The DNA and protein sequences among T. pallidum subspecies and strains are generally highly conserved, with the exception of some of the well-characterized tpr genes, which are heterogeneous and may undergo intrastrain sequence variation (29, 48). This variation may represent immune evasion mechanisms. In addition, a recent DNA microarray and whole-genome amplification study indicates sequence variability between the TP0136 genes in T. pallidum subsp. pallidum (Nichols) and T. paraluiscuniculi Cuniculi A (47). To investigate further the levels of sequence heterogeneity in TP0136 among different strains, PCR amplification and DNA sequencing of the TP0136 gene were performed using genomic DNA from the syphilis-causing strain T. pallidum subsp. pallidum Street 14, two yaws strains (T. pallidum subsp. pertenue Samoa D and Samoa F), and the rabbit pathogen T. paraluiscuniculi Cuniculi A. The resulting sequences were compared with the published Nichols strain sequence (Fig. (Fig.1).1). Multiple nucleotide differences and small insertions and deletions were observed among the TP0136 genes of different strains, resulting in differences in the predicted amino acid sequences of TP0136 homologs, as shown in Fig. Fig.1.1. The TP0136 gene thus contains regions that are highly variable among different strains while still maintaining an intact open reading frame and >50% similarity, suggesting that the TP0136 gene may be under selective pressure.
Although it has no significant similarity to proteins outside the Treponema genomes, TP0136 is a member of a family of paralogs including the TP0133, TP0134, TP0462, and TP0463 proteins (Fig. (Fig.2).2). Analysis of the paralog alignment indicated that the predicted TP0462 and TP0463 proteins are potentially a single protein. Dideoxy sequencing of genomic DNA in the intervening region indicated a single nucleotide difference from the published genome sequence which when corrected did indeed create a single protein from TP0462 and TP0463. All paralogs contain a signal sequence and are considered hypothetical proteins. In addition, the TP0133 and TP0463 proteins were significantly antigenic in immunoproteome assays (4, 31).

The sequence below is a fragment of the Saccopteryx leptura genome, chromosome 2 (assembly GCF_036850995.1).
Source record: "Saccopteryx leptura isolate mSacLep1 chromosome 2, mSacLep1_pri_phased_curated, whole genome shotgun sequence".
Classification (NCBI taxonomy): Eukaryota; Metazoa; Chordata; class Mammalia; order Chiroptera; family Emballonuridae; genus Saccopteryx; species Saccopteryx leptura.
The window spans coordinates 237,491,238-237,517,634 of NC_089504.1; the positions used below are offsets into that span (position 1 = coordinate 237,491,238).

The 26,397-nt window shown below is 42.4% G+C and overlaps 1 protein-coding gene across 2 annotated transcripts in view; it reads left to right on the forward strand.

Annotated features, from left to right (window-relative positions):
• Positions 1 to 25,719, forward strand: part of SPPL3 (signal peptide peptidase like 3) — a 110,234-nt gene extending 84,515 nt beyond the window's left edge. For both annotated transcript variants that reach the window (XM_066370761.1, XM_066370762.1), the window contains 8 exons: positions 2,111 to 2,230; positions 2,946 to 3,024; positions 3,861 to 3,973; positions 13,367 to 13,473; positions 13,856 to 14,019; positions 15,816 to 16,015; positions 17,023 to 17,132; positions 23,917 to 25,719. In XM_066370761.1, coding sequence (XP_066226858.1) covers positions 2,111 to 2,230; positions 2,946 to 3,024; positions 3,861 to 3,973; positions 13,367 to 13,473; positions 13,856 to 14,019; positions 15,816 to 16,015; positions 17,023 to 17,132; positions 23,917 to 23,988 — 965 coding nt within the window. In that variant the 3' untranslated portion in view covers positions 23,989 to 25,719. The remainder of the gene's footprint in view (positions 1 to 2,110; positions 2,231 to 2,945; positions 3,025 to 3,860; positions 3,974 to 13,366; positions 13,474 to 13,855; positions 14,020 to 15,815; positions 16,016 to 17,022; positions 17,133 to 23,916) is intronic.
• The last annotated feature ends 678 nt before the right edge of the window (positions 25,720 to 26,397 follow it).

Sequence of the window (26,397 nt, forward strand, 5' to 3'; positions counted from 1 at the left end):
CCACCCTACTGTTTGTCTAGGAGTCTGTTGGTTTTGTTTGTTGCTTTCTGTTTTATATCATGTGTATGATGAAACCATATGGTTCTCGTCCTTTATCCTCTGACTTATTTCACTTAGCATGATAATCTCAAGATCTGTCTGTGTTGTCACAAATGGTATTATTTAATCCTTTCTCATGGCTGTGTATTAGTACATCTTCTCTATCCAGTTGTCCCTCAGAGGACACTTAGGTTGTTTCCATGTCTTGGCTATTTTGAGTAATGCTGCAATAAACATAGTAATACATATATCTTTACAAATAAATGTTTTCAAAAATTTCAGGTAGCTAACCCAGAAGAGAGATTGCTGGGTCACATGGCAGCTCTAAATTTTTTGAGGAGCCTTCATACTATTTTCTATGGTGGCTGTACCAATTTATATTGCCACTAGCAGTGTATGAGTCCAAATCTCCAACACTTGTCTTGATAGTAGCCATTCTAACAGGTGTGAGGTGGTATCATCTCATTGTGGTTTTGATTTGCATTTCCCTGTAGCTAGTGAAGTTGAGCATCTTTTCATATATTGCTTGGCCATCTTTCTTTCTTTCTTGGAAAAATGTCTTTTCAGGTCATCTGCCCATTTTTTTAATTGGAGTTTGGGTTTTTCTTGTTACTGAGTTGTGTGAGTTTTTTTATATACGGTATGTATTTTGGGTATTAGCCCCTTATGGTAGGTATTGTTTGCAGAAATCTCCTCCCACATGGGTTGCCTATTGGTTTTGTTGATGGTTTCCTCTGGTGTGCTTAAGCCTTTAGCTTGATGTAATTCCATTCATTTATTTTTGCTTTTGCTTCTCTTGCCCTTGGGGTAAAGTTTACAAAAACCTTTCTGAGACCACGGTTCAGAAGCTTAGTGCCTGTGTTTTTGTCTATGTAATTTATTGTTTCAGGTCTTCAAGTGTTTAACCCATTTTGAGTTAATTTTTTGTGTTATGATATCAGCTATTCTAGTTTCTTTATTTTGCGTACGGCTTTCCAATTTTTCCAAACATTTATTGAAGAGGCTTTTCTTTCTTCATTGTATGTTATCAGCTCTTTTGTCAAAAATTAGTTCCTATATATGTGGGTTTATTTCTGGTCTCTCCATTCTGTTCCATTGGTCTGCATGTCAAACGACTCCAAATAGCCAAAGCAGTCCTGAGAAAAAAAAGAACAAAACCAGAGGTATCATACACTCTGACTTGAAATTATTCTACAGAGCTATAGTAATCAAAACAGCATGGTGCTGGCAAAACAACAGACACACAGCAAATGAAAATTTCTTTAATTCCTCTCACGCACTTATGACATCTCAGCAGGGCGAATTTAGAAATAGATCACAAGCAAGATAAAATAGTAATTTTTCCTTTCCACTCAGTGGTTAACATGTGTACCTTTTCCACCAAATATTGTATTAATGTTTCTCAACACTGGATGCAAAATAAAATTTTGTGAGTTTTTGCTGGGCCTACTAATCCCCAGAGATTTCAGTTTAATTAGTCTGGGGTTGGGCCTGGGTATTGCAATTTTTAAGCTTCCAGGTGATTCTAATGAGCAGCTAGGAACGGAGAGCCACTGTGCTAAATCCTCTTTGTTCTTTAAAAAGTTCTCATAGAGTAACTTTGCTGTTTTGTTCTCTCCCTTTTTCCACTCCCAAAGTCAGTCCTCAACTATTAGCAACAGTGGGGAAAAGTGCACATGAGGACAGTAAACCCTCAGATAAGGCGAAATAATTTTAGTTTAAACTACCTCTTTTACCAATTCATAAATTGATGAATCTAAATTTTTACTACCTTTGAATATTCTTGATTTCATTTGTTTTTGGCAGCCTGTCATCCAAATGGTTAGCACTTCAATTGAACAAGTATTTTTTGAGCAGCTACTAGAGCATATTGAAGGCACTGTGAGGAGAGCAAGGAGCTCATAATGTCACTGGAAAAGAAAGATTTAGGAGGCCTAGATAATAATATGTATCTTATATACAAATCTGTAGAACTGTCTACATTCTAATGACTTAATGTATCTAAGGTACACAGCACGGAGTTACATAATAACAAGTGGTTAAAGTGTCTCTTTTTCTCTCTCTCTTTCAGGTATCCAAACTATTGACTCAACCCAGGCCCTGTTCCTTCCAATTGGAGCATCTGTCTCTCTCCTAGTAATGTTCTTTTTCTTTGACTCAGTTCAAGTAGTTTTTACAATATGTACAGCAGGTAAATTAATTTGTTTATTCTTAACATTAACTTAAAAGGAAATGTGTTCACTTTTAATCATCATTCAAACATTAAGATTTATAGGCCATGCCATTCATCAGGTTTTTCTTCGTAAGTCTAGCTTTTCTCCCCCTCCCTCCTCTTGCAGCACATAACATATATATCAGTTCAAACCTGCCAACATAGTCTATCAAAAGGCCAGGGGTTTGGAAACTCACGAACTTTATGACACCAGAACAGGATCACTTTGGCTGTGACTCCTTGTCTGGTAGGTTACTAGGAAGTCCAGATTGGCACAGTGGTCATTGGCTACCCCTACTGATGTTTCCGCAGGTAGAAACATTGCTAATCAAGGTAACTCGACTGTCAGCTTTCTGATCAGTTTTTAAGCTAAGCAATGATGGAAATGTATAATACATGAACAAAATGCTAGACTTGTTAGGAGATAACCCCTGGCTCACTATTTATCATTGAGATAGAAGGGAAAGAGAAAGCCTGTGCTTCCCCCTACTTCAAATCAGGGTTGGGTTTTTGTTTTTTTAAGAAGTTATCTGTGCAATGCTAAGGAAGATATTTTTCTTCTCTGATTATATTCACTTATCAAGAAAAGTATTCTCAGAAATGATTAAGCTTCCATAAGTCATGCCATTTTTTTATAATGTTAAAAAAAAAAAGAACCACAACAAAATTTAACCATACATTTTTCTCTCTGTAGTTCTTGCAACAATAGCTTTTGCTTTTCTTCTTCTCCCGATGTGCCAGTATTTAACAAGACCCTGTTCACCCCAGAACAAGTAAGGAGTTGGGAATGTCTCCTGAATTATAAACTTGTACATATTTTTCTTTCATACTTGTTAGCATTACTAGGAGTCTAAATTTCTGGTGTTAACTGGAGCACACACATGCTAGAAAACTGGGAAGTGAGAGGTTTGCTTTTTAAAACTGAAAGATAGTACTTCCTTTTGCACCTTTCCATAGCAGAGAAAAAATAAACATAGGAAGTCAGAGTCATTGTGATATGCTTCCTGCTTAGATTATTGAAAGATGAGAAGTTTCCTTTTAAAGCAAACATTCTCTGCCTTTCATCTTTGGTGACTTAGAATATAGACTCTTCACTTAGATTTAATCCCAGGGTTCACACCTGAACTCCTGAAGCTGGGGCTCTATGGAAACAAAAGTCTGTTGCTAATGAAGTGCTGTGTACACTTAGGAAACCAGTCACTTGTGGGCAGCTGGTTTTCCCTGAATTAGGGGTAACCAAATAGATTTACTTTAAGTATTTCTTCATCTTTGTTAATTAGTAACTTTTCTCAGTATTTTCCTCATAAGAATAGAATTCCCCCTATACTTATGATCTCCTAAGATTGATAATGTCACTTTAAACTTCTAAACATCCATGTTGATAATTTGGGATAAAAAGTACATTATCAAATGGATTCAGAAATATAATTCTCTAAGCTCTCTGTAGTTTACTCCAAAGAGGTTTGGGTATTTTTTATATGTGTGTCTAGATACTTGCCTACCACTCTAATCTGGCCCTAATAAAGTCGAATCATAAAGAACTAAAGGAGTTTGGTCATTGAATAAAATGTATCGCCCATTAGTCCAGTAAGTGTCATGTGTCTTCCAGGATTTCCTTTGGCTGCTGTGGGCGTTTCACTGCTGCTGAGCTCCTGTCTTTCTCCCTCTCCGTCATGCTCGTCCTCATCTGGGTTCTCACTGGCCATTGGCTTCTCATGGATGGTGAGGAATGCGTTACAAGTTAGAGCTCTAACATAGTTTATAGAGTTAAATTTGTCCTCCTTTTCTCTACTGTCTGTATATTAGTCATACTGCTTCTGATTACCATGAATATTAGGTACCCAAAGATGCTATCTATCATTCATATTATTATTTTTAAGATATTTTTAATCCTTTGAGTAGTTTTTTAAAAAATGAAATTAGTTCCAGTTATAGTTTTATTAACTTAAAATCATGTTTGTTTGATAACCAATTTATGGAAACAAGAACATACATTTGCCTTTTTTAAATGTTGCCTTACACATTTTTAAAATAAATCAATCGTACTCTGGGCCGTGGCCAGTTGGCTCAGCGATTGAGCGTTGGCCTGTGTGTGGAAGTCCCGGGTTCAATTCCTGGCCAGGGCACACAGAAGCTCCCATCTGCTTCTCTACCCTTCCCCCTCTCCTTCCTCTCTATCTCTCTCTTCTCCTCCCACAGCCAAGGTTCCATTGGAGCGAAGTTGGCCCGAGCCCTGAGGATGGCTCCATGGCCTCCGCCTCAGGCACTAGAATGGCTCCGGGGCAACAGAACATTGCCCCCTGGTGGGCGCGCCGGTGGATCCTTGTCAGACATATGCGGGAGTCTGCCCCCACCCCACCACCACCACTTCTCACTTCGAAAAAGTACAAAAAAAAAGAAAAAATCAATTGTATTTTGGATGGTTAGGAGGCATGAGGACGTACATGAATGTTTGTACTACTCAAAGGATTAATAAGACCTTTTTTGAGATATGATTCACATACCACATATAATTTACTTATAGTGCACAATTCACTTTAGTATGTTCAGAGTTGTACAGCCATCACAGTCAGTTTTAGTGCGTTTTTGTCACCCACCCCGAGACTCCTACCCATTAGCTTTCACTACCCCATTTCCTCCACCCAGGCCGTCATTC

Because the TP0136 protein was predicted to contain a lipoprotein signal sequence, we examined whether it was localized on the outer surface of the treponeme. The localization of the protein was examined by both immunofluorescence and transmission electron microscopy, using rabbit anti-rTP0136 and rat anti-FlaA antibodies (Fig. (Fig.33 and and4).4). In the immunofluorescence assay, cellular localization was determined to be to the outer membrane if rTP0136 antibody binding, as indicated by green fluorescence, was observed in the absence of fluorescence of the known periplasmic protein FlaA, which was used as a control for outer membrane integrity (11). Cellular localization was considered to be to the periplasmic or inner membrane if antibody binding could be seen only with the addition of 0.1% Triton X-100, which solubilizes the outer membrane of T. pallidum. Green (Alexa Fluor 488) fluorescence was observed in the absence of detergent, indicating that the TP0136 protein was localized to the outer membrane (Fig. (Fig.3).3). As expected, red (Alexa Fluor 546) fluorescence, corresponding to binding of rat anti-FlaA antibodies, was observed only in the presence of detergent. No signal was observed when normal rabbit serum was used as a control (data not shown). These observations were confirmed using immunoelectron microscopy (22). Gold particles that were conjugated to anti-rTP0136 antibody were found to bind to the spirochete when the antibody was used in the absence of detergent, suggesting an outer membrane location for TP0136 protein (Fig. (Fig.4A).4A). Additionally, few to no gold particles could be detected in association with treponemes by using preimmune sera in the presence or absence of detergent (Fig. (Fig.4B)4B) or anti-FlaA antibody in the absence of detergent (Fig. (Fig.4C).4C). Therefore, the TP0136 protein appears to be a surface-exposed protein.
To determine if TP0136 protein is expressed in vivo and is a target of the immune response in infected hosts, the rabbit model of syphilitic infection was utilized. Three rabbits were infected with Treponema pallidum subsp. pallidum (Nichols strain), and sera were collected at days 0, 7, 14, 28, 56, and 90 postinoculation. ELISA analysis revealed that sera at days 14, 28, 56, and 90 postinoculation contained antibodies reactive with the rTP0136 protein and with the T. pallidum protein lysate (Fig. 5A and B), but no antibodies to rTP0136 were present in preinoculation (day 0) sera (Fig. (Fig.5A).5A). There was a slight decrease in reactivity at day 90, which is consistent with our previous data; this result suggests that the antibody response to TP0136 is higher in the early stages of experimental infection.
Previously, a preliminary analysis was performed with sera from patients with syphilis for reactivity against the proteome of T. pallidum, including unpurified, glutathione S-transferase-tagged TP0136 protein (4). To extend this study, purified rTP0136 protein was immobilized and tested for binding to antibodies pooled from patients with primary, secondary, and early latent syphilis. As indicated by ELISA experiments, the purified rTP0136 protein and the T. pallidum lysate protein were recognized by pooled sera from patients at the primary, secondary, and early latent disease stages (Fig. 5C and D). An irrelevant His-tagged control protein, NarP, exhibited low reactivity for all sera tested, indicating that antibody binding is specific (data not shown). Taken together, the rabbit and human serologic data indicate that the TP0136 protein is expressed in vivo and is a target of the immune response in infected hosts.